Fort to move vintage helicopter to main gate for ‘Army historic feel’
Fort Wainwright personnel will move an historic UH-1 Huey helicopter from the airfield to the post’s Main Gate Thursday, where it will serve as a symbol of the Army and Army aviation.
Fort Wainwright officials want to move the UH-1 Huey from its perch at Ladd Army Airfield to the Main Gate as a sort of tribute to the post and service it’s a part of.
“It is a nice feature that adds a more Army historic feel to the gate area,” says post spokesperson Eve Baker.
She says post officials also want to follow the example of many other Army installations that park vintage military hardware near their main entrances, like the two tanks outside of Fort Greely’s Main Gate.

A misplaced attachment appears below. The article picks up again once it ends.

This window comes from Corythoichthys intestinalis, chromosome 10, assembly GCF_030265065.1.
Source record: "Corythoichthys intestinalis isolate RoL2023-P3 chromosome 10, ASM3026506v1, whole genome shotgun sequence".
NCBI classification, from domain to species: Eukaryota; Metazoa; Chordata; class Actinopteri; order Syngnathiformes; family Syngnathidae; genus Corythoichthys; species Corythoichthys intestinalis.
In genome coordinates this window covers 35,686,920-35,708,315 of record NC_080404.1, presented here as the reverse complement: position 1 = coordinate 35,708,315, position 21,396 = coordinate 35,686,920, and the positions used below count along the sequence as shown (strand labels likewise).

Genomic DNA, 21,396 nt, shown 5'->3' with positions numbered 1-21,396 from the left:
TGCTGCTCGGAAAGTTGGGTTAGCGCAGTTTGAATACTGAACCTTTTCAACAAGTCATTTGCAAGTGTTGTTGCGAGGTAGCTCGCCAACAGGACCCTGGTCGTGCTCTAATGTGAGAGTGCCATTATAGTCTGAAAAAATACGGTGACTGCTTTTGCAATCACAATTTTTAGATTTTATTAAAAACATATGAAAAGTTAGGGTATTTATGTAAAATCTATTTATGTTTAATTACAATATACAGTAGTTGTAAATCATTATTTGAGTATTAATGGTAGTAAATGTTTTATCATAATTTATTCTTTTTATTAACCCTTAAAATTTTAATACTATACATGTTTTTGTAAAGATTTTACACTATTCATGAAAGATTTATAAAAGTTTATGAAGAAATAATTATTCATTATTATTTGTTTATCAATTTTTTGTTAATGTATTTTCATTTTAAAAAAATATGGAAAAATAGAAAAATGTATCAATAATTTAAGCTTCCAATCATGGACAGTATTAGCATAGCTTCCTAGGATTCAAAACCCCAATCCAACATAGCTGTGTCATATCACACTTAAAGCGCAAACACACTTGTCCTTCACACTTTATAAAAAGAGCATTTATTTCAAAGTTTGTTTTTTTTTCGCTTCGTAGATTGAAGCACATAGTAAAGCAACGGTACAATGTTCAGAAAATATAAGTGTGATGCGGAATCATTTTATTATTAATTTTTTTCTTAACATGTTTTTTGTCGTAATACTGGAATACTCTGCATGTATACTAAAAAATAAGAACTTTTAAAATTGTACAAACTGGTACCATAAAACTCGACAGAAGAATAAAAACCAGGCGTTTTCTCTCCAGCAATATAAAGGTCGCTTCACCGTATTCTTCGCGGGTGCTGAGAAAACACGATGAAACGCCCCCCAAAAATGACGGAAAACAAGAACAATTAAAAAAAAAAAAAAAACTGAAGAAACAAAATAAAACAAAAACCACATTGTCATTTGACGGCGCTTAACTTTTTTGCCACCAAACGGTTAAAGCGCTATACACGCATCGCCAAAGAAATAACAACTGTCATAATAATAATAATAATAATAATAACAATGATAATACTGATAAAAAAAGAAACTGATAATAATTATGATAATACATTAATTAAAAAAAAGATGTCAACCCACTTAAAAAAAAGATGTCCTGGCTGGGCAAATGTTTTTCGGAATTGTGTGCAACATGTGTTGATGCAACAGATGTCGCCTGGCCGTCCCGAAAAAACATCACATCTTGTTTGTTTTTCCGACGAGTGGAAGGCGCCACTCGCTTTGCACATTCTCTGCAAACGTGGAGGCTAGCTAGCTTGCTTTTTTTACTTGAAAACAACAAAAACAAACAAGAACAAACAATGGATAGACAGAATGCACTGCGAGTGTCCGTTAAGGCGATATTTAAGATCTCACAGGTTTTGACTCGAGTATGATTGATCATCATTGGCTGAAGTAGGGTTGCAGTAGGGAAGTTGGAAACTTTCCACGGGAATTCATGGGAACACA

“So we’re trying to do that up here, to increase the team spirit, so to speak, as people come on to base to work,” Baker said in an interview Tuesday. “They see military equipment and they know they’re going to work for the Army and serving the United States.”
Baker says folks who’ve been around Fairbanks for a while may recognize the Huey, because it had sat in that area back in the 1990s before post officials moved it 15 years ago.
“It was in 2007 that it was moved on-post, near the headquarters building, before being relocating over to the airfield,” she said. “And now it’s coming back to the front gate.”
The Bell UH-1 Iroquois, popularly known as the UH-1 Huey, earned a reputation as a rugged workhorse during the Vietnam conflict, especially for airborne assault, medevac and transport. Bell Helicopter built more than 16,000 Hueys, which the Army initially designated as the HU-1. That’s where aviators came up with the nickname Huey, which stuck even after the chopper was re-designated the UH-1.
The Army flew Hueys for 42 years before they were retired six years ago, but many refurbished UH-1s are still flying for governmental agencies and commercial aviation companies.
The Sikorski UH-60 Blackhawk and variants replaced the Hueys. And now, UH-60s flying in and out of Ladd field are a common sight in the skies above Fairbanks.